With gorgeous trails throughout the San Ramon Valley, Sunol, Pleasanton, Lafayette and beyond, it's no wonder that members of hiking group San Ramon Trailblazers enjoy exploring the wonders of their own backyards. But the 3-year-old group has evolved from a means for exercise to a full-blown social circle for Baby Boomers and those slightly beyond.
"The Trailblazers...has been a tremendous success. It has met the intended outcomes originally set and beyond," said founder and hike leader Nido Paras. "This is something I found to be very useful when I got to be older (because) I can no longer do the things that I used to do like play more sports and run. Hiking and biking are the things that primarily keep me in shape and to do it with the a group of people who have a common interest, I find just delightful."
Paras, a San Ramon resident and retiree in his 60s, originally founded the hiking group with his wife Patty after volunteering at the city's senior center. An avid traveler who has hiked all over the world, Paras said he and his wife were looking for an easy means of exercise as well as a social group.
"The initial group started with five energetic hikers and currently has 51 active hikers. Sixty percent of the hikers are Boomers, which was our target audience," Paras said, adding that the group ranges in age from 46 to 82.
Trailblazers meets every Wednesday morning and has hiked over 27 trails, visited several historical sites such as the Eugene O'Neill homestead, and continues to challenge members with a variety of terrain. Trailblazers began with 2 to 3 mile hikes on level ground and have since averaged 5 miles over easy and difficult terrain, with maximum elevation gains of 1,500 feet. Hikes include discussion about some of the flora and fauna, history and geology.
Brenda Hill, 66, said she joined Trailblazers at the behest of a friend as an "experiment." The retiree said she stayed for the people and positivity.
"When I joined the group about a year and a half ago, I had just retired and couldn't really walk more than a couple of blocks; last time we went 6 miles," Hill said. "The first walk was rough -- it was a mile and half, 2 miles -- and they all waited for me at the finish line and gave me a hug and said good job. It was very encouraging."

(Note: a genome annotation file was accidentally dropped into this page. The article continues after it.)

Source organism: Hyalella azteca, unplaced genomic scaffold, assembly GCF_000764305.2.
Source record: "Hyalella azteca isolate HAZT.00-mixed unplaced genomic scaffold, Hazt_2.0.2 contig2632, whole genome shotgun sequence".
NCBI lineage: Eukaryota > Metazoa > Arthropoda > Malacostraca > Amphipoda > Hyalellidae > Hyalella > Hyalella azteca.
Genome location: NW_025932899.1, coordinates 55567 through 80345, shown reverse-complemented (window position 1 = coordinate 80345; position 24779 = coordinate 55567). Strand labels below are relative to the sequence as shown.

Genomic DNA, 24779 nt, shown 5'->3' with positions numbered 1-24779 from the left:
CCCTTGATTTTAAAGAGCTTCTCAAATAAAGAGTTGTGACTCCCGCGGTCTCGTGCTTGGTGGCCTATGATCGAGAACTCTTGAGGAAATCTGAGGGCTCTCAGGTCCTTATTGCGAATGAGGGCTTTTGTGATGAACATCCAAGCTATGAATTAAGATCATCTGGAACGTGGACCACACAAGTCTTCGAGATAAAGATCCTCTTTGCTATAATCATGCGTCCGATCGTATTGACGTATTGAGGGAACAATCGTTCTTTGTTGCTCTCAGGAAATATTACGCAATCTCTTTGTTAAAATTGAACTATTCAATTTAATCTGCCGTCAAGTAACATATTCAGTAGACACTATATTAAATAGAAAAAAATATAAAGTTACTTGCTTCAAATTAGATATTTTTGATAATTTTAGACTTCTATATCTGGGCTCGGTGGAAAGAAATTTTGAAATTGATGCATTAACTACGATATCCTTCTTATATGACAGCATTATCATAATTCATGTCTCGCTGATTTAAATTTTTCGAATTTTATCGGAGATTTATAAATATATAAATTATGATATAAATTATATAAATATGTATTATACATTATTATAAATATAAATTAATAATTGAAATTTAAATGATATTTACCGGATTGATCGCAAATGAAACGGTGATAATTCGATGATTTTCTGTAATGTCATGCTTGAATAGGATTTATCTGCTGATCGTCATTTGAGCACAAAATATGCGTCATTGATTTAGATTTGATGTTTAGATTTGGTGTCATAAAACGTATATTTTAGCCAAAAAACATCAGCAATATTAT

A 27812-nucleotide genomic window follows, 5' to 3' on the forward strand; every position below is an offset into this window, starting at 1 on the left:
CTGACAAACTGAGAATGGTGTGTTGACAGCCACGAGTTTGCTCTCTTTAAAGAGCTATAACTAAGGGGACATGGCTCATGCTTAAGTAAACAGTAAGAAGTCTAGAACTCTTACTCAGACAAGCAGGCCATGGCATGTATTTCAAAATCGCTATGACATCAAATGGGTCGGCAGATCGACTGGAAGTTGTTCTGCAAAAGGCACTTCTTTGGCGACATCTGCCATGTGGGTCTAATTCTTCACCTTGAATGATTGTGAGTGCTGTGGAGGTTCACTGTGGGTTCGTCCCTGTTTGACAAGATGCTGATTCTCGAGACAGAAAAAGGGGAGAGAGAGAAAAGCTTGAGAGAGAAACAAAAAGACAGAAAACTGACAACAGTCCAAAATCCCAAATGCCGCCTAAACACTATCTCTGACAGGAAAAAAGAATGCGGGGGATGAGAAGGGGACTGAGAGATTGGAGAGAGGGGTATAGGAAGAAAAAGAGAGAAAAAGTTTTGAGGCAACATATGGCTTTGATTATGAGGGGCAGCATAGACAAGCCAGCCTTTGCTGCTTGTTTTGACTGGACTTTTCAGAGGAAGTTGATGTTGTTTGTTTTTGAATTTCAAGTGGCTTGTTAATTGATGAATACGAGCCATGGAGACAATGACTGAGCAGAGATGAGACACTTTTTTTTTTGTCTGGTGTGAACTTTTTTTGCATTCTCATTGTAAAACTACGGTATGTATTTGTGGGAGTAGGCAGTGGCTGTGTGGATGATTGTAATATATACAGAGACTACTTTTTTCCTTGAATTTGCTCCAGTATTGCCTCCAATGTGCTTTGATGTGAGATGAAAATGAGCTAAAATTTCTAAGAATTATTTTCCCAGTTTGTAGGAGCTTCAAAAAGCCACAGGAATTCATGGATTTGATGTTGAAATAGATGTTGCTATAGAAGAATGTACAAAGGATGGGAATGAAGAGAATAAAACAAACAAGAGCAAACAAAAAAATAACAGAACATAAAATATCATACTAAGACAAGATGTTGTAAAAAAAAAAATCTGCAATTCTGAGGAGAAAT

Seventy-year-old Steve Buckser wasn't an avid hiker before joining Trailblazers but used to walk two miles each morning before he retired. Now a weekly participant, Buckser said hiking improves his health and the group keeps him motivated.
"One of the advantages of going with a hiking group is (Paras) picks out very, very interesting hikes and the distances are longer. If I were going alone, maybe after 2, 2 1/2 miles I would say 'Gee wiz it's enough,'" the retired electronics and software engineer said. "When you're going with people, you're talking and before you know it you're done with the hike."
In addition to improvements in social and mental health, Paras said Trailblazers have reported improved agility, coordination and flexibility, as well as the confidence to undertake outdoor physical abilities.
"The most rewarding overall observation or experience would be to see people who could hardly walk a mile when we first started or nothing but flat, and now we're going up to the Pleasanton Ridge and Las Trampas," Paras said. "They're telling me that their blood pressure is down, cholesterol is down, they feel so much better, have so much endurance and stability and balance."
"I'm really proud of some of our walkers. There are people in our group that are in their mid-70s or older and they usually out-hike me," Hill added. "It's a great activity, every week we just push a little bit more and a little bit more and now were at 6 miles."
Paras has gone on to schedule specialty walking trips and social events for the group, which often gets together for lunch or drinks after hikes. The group has toured San Francisco's Chinatown and Barbary Coast, and has plans to visit Black Diamond Mines in Antioch later this month. Several members were particularly excited about a walking tour of San Francisco's Mission District, which features dozens of murals.
"People love these tours, these are things they don't do on their own but there's so much interest, so much curiosity," Paras noted. "For my wife and I, it's been tremendously rewarding, we just love to see this happening -- all these people participate in a regular physical activity."
Boomers and seniors that are interested in joining the Trailblazers and would like to receive weekly announcements about hikes should email Nido Paras at firstname.lastname@example.org with a phone number and mailing address. Completion of a city emergency card is required at the time of the hike; hike leaders are trained in first aid and CPR.